For James Joyce, perhaps the most crucial of all human faculties was memory.
It represented both the central thread of identity and a looking glass into the past.
It served as an avenue into other minds, an essential part of the process of literary composition and narration, and the connective tissue of cultural tradition.
In Joyce's Book of Memory John S. Rickard demonstrates how Joyce's body of work-Ulysses in particular-operates as a "mnemotechnic," a technique for preserving and remembering personal, social, and cultural pasts. Offering a detailed reading of Joyce and his methods of writing, Rickard investigates the uses of memory in Ulysses and analyzes its role in the formation of personal identity.
The importance of forgetting and repression, and the deadliness of nostalgia and habit in Joyce's paralyzed Dublin are also revealed.
Noting the power of spontaneous, involuntary recollection, Rickard locates Joyce's mnemotechnic within its historical and philosophical contexts.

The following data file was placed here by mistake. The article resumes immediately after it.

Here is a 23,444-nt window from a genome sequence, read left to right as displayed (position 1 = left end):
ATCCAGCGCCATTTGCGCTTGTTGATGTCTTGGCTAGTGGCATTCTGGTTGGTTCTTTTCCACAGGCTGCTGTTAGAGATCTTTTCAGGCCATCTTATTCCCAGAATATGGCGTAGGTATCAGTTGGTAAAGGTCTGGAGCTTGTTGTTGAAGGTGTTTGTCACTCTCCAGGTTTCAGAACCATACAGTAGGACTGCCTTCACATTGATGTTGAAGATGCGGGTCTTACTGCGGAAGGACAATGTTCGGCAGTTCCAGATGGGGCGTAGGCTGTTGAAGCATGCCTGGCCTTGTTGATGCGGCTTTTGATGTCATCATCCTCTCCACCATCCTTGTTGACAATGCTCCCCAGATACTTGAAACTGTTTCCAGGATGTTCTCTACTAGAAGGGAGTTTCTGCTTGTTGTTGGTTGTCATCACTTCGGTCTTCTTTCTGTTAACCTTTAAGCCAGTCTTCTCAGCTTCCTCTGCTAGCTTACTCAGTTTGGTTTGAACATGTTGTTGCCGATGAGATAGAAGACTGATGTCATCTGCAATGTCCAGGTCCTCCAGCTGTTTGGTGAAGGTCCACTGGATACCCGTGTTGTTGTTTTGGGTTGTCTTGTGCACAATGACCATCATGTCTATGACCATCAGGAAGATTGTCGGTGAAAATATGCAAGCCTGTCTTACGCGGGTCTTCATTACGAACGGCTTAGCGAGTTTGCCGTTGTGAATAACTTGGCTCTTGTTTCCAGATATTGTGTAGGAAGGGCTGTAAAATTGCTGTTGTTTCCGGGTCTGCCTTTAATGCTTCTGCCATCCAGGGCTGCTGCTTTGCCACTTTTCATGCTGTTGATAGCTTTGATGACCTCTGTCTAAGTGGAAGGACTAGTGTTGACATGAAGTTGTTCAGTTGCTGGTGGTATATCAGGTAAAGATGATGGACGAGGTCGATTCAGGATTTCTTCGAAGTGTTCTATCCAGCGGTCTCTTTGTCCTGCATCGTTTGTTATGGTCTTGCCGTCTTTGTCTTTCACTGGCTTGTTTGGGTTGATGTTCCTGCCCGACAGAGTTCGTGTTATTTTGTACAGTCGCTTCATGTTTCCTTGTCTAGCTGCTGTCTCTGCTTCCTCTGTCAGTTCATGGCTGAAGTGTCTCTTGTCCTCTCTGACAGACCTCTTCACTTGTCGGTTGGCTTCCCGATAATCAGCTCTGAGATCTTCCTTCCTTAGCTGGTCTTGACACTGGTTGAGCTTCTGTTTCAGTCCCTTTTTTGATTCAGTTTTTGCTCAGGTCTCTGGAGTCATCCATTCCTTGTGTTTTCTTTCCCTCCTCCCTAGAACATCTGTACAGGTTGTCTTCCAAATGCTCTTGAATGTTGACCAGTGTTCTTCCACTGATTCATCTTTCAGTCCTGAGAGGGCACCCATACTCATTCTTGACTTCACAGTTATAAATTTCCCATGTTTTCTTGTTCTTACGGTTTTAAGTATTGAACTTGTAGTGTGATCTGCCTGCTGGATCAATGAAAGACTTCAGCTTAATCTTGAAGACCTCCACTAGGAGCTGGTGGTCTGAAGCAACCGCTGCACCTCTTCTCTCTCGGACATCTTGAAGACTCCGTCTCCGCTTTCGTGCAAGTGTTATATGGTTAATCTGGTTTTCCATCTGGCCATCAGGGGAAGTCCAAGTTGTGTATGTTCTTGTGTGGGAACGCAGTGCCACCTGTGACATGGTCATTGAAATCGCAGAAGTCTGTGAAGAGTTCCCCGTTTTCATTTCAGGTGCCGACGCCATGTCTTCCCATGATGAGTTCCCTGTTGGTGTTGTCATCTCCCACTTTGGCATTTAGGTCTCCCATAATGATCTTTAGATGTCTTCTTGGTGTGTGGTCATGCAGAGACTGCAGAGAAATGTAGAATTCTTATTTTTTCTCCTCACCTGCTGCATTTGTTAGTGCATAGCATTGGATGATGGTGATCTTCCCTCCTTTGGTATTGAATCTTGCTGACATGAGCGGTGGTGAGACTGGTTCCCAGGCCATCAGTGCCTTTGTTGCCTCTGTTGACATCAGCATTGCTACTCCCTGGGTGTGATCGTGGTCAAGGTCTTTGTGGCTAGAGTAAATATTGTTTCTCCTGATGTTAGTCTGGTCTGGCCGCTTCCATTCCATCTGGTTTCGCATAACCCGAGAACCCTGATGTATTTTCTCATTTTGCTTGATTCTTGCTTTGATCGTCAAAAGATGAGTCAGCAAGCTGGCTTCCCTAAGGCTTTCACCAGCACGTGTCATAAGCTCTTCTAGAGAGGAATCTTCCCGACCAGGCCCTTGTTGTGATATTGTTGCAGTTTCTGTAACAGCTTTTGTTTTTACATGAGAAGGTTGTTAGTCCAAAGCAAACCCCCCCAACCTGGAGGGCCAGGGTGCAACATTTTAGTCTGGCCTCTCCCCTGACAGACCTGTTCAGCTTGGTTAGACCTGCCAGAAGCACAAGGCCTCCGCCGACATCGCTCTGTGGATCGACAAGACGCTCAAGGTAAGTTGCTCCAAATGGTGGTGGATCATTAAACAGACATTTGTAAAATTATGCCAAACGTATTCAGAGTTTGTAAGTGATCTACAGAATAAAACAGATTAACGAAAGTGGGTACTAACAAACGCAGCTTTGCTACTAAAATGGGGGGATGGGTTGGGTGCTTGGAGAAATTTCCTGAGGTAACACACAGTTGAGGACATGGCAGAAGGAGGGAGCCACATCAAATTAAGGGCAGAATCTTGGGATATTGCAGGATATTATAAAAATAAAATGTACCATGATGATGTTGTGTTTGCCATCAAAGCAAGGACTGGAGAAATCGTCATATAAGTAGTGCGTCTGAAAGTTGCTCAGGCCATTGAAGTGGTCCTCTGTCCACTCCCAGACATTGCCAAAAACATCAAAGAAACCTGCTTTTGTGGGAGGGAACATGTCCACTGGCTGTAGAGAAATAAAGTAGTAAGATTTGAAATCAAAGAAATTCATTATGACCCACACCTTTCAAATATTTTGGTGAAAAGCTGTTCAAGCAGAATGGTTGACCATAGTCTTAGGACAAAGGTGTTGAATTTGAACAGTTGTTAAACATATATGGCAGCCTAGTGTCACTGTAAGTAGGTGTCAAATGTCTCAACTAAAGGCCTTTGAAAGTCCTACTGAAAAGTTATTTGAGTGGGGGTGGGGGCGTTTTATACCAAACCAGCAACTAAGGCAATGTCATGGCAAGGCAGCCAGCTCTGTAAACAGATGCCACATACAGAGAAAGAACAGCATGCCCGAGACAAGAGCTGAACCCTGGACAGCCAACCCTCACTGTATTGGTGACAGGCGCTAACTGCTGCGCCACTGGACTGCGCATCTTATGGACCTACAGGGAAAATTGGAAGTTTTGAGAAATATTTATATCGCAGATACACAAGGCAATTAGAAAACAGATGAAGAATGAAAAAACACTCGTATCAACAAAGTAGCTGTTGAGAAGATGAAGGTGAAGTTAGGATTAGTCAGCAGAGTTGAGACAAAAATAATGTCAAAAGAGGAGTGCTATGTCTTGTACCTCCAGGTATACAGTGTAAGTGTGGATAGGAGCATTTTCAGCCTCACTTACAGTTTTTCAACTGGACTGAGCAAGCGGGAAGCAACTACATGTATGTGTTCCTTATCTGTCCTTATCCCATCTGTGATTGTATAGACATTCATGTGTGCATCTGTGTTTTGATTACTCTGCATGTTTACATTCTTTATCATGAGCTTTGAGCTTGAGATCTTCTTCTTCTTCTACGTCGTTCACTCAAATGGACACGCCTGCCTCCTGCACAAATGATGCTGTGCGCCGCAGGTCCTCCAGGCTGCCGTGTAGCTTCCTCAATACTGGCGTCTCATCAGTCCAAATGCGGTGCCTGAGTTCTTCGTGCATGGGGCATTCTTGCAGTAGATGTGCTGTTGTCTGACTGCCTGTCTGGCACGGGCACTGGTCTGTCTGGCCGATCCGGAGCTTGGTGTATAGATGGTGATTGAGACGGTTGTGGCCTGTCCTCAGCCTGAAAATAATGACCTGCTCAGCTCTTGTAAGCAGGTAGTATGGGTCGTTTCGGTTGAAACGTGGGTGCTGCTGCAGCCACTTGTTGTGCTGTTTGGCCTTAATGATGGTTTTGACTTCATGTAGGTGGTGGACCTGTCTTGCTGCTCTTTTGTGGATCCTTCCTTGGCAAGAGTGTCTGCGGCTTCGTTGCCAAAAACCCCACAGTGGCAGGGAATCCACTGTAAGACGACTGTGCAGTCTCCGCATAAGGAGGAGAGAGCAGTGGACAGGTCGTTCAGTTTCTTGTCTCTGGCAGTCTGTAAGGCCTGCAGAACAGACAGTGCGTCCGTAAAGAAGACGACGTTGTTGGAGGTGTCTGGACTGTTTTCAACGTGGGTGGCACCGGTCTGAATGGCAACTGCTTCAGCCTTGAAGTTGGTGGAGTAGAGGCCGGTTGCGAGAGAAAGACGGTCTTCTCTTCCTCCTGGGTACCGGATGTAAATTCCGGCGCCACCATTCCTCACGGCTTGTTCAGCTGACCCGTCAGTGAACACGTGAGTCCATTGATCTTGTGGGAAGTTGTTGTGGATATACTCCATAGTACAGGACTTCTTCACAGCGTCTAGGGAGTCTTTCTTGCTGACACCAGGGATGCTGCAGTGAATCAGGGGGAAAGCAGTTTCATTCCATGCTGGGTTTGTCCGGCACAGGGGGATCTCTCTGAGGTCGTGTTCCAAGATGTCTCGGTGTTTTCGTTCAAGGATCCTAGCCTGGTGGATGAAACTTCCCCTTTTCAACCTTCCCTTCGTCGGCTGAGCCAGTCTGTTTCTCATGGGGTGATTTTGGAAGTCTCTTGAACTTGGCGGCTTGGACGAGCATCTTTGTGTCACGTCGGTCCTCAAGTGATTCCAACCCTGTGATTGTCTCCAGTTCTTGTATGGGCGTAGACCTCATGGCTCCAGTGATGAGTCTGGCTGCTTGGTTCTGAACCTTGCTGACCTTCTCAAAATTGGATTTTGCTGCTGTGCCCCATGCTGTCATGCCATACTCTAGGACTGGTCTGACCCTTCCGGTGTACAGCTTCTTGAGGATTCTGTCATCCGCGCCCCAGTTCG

As he examines how Joyce responded to competing intellectual paradigms, Rickard explores Ulysses' connection to medieval, modern, and (what would become) postmodern worldviews, as well as its display of tensions between notions of subjective and universal memory.
Finally, Joyce's Book of Memory illustrates how Joyce distilled subjectivity, history, and cultural identity into a text that offers a panoramic view of the modern period. This book will interest students and scholars of Joyce, as well as others engaged in the study of modern and postmodern literature.